In memory of Gavin McFarlane 1939-2015
Gavin McFarlane was a “Gizzy” man, who says he lived a “normal life”.
Born into a Patutahi farming family in 1939, he had 8 sisters and 7 brothers.
Gavin described his childhood as simple, but fun, milking cows and riding horses. He attended Gisborne High School for two years before leaving at 16 to pursue a building apprenticeship with Bob Crosby. The job took him all around the East Coast, building schools and school houses for the Education Board. But at the age of 21 the big wide world beckoned and he boarded a passenger line to England with a good friend.
After two years of work and play he returned home to Gisborne and back to work for Bob Crosby. He enjoyed a 12 month stint working for a large firm in Wellington before returning home yet again to the “calm” of the East Coast.
It was at this time that he found his way into volunteering for St John’s, and helped to deliver first aid courses up the coast. He ended up giving over 20 years to the organisation.
The remainder of Gavin’s working life included building cool stores and freezers for Clark Refrigeration, a stint in butchery at his Makaraka business and carting grapes during the harvest. But it was his 40 years on and off with Hindmarsh Buses that really allowed him to explore the district and meet lots of new faces.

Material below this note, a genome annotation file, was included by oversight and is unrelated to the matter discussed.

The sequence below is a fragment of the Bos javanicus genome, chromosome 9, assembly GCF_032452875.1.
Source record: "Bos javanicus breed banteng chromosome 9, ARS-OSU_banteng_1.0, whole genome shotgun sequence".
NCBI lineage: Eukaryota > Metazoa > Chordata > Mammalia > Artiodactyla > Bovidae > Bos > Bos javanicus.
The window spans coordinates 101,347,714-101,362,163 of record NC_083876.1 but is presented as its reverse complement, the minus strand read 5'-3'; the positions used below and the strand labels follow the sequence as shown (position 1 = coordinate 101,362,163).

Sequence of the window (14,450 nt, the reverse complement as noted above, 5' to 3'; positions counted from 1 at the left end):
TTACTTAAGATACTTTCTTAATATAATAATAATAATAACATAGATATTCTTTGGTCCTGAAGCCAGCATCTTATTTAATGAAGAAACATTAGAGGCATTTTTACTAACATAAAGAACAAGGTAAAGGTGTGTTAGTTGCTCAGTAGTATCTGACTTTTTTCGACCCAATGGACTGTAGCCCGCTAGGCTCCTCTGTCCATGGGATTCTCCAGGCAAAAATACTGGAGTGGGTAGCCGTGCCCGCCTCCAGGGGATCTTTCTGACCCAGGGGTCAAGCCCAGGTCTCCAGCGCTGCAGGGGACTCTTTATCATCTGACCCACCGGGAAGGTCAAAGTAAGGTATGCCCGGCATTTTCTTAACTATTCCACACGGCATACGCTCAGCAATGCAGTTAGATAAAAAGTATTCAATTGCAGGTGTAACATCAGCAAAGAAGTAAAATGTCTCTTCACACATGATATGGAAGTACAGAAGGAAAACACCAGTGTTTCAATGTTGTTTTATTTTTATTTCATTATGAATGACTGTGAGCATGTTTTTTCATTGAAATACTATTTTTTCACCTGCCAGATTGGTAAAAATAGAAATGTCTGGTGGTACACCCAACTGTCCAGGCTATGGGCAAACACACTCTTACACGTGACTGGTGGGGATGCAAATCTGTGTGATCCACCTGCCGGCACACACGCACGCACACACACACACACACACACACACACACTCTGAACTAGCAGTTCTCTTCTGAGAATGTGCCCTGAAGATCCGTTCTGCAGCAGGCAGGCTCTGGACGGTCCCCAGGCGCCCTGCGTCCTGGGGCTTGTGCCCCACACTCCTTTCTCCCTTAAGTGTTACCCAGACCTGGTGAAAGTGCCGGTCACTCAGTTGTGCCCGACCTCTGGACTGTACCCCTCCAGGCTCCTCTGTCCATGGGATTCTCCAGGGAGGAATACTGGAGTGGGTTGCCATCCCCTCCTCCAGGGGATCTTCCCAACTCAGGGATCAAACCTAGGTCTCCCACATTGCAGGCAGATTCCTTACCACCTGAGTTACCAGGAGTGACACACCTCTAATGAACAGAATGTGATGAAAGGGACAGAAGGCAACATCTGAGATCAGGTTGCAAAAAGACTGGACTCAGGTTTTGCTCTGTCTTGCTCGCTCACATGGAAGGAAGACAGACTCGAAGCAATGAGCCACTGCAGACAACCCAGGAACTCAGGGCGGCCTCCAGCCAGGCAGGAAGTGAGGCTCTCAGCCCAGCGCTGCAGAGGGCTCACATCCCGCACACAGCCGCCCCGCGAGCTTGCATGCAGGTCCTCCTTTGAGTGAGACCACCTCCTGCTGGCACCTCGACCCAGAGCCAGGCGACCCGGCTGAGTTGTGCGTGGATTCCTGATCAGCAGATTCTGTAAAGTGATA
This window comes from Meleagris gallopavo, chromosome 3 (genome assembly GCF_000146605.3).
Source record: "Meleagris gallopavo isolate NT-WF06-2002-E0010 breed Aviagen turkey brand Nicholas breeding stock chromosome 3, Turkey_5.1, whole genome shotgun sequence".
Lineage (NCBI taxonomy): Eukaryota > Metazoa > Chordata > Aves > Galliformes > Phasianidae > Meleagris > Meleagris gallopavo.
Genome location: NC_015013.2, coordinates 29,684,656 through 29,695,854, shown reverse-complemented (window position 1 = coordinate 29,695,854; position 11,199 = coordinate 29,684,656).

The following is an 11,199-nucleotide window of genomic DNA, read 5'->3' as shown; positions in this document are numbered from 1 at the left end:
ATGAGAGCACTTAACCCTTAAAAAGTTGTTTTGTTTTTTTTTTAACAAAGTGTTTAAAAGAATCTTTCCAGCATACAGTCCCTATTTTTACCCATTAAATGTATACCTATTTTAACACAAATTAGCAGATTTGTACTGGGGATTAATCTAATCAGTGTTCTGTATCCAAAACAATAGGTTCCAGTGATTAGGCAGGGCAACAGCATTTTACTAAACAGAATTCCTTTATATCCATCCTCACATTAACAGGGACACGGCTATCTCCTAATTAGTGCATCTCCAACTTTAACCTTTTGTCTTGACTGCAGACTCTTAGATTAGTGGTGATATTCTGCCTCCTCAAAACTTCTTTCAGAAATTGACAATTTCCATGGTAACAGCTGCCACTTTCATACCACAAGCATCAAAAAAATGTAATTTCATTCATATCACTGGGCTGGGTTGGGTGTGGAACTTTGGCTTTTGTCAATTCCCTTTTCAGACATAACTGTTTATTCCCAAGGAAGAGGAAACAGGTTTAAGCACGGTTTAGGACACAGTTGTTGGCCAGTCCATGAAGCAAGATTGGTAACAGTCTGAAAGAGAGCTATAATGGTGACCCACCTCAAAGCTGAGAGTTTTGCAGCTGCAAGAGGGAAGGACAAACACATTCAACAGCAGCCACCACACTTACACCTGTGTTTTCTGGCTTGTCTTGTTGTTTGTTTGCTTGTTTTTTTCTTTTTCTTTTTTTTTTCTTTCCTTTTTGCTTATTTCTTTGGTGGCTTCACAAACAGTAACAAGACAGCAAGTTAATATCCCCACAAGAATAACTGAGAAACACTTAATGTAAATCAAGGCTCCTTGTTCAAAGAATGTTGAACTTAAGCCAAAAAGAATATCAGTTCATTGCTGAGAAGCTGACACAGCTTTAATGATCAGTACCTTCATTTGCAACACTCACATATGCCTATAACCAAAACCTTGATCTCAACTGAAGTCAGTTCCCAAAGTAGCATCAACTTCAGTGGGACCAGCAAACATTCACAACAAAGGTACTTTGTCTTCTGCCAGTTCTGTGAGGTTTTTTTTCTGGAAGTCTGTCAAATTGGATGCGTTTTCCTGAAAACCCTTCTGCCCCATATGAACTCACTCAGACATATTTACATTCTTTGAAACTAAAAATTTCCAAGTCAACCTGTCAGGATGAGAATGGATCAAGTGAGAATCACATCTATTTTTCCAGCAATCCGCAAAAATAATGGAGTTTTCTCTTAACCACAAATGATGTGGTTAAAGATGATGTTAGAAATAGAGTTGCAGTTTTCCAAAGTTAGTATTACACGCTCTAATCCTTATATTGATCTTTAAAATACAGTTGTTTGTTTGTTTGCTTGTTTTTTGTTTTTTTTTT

In his spare-time Gavin was an avid member of Patutahi Golf club and loved nothing more than meeting friends for a quiet drink at the local.
When his health started to deteriorate at the start of 2015, Gavin thought hard about how he could give back to the community he had loved calling home. When he heard about The Sunrise Foundation he said it appealed because, “it meant the support could go on forever rather than just giving a lump sum that would be gone when it was gone”.
Gavin chose the Gisborne East Coast Cancer Foundation and Hospice Tairawhiti as not only had they supported him, but also his wife Ngaire before she passed away in 2003. Ngaire had left a donation to the two organisations and Gavin felt strongly about doing the same. He said the people behind these groups did “amazing work” and it was important for him that the support he gave was protected to benefit the local community.